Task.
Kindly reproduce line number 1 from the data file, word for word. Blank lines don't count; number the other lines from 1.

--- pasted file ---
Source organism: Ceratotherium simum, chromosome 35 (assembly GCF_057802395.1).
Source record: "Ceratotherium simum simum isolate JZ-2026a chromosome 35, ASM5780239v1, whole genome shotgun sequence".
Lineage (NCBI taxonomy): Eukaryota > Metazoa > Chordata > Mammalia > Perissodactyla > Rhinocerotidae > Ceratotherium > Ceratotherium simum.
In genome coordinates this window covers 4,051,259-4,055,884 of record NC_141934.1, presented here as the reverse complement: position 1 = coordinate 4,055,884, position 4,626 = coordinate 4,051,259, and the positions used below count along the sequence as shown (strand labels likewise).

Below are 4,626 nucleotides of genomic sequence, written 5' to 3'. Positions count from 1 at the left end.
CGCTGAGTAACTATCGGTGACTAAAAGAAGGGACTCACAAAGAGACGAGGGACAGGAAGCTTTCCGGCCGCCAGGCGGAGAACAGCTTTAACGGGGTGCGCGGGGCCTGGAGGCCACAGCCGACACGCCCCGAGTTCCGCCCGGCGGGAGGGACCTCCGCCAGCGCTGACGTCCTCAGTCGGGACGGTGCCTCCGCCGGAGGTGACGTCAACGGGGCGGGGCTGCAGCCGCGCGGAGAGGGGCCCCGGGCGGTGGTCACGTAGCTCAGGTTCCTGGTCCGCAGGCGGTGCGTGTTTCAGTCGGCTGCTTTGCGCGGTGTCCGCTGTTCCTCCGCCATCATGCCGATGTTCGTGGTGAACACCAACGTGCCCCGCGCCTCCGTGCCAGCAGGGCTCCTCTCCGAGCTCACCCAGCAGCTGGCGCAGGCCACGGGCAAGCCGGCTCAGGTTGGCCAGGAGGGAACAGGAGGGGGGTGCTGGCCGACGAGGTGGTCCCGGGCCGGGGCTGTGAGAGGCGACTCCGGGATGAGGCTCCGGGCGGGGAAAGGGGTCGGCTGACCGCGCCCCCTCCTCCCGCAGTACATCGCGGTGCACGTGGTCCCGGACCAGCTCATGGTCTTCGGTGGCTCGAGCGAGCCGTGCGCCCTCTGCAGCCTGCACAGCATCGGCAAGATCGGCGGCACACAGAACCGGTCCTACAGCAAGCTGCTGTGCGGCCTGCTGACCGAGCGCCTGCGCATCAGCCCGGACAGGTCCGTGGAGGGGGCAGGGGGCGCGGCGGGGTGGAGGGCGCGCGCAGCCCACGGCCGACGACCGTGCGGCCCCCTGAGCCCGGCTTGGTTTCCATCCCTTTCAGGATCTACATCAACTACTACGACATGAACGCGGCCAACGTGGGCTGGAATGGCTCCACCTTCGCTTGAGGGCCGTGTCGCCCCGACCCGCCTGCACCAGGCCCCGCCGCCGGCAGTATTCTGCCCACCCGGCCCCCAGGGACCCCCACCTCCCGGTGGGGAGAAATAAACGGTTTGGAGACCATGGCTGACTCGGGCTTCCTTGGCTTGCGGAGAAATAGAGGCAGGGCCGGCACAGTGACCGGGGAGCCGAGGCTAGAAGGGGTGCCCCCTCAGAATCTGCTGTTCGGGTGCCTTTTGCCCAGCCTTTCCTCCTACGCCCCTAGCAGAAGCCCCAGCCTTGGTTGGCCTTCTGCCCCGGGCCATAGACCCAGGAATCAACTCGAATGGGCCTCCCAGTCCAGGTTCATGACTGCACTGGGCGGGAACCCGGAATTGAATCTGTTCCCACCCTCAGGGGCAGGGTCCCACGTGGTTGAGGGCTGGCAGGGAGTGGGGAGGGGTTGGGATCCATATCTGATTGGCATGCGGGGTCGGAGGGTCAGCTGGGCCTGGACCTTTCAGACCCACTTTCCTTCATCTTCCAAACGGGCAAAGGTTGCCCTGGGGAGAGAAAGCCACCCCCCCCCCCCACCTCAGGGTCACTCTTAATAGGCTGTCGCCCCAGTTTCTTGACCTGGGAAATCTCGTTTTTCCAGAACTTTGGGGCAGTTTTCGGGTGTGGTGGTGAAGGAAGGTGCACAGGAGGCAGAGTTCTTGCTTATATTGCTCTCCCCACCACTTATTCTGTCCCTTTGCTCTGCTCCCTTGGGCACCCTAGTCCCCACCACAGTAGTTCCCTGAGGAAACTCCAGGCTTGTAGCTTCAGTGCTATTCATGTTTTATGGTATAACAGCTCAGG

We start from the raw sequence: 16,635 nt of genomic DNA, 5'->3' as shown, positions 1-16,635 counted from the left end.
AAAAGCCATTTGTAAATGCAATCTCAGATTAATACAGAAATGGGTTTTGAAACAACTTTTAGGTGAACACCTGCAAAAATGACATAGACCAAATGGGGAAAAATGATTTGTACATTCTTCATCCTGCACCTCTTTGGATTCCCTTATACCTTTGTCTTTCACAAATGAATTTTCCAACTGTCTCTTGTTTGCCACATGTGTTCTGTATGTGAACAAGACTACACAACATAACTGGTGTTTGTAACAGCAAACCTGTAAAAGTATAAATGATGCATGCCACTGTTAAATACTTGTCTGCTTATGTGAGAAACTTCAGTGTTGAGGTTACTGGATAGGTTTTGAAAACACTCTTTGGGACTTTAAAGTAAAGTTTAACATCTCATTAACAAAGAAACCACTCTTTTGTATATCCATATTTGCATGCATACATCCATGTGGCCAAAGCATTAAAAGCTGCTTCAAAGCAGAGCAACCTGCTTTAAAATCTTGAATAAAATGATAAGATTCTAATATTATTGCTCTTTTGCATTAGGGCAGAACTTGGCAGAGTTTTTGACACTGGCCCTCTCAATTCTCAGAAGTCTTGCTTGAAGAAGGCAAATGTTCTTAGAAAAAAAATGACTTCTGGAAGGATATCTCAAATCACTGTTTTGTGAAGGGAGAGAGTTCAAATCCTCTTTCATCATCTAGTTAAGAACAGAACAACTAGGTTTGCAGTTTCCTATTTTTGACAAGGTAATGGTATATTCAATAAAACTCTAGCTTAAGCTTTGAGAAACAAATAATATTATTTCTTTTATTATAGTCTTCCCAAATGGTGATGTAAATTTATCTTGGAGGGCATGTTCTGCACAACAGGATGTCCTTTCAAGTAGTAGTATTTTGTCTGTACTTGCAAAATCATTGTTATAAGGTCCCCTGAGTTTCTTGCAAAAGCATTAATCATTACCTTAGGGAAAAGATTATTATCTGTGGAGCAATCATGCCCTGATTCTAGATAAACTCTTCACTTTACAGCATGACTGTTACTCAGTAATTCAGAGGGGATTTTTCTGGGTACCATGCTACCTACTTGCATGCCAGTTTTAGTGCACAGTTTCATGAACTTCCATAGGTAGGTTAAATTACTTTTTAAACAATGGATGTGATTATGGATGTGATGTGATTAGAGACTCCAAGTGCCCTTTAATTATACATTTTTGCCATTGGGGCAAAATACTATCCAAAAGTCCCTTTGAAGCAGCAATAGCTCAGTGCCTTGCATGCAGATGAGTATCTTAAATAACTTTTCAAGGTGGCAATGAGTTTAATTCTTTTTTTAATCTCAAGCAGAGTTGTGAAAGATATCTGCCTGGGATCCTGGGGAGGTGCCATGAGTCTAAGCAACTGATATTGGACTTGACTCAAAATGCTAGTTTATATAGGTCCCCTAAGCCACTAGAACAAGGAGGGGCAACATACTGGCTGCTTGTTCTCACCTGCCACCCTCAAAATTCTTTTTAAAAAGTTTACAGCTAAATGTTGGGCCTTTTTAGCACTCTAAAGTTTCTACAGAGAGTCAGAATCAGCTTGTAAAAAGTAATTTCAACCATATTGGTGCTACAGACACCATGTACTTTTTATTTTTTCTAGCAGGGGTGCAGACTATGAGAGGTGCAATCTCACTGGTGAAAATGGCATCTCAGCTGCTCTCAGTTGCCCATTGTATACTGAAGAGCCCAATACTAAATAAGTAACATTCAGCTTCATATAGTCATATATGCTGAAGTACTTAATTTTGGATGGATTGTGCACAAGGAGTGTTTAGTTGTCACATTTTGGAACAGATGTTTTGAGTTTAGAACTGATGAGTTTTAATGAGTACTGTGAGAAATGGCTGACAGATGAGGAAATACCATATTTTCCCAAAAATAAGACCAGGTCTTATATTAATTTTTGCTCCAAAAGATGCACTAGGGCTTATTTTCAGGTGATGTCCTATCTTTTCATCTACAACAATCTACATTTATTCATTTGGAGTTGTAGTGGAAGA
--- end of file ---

Source organism: Ceratotherium simum, chromosome 35 (assembly GCF_057802395.1).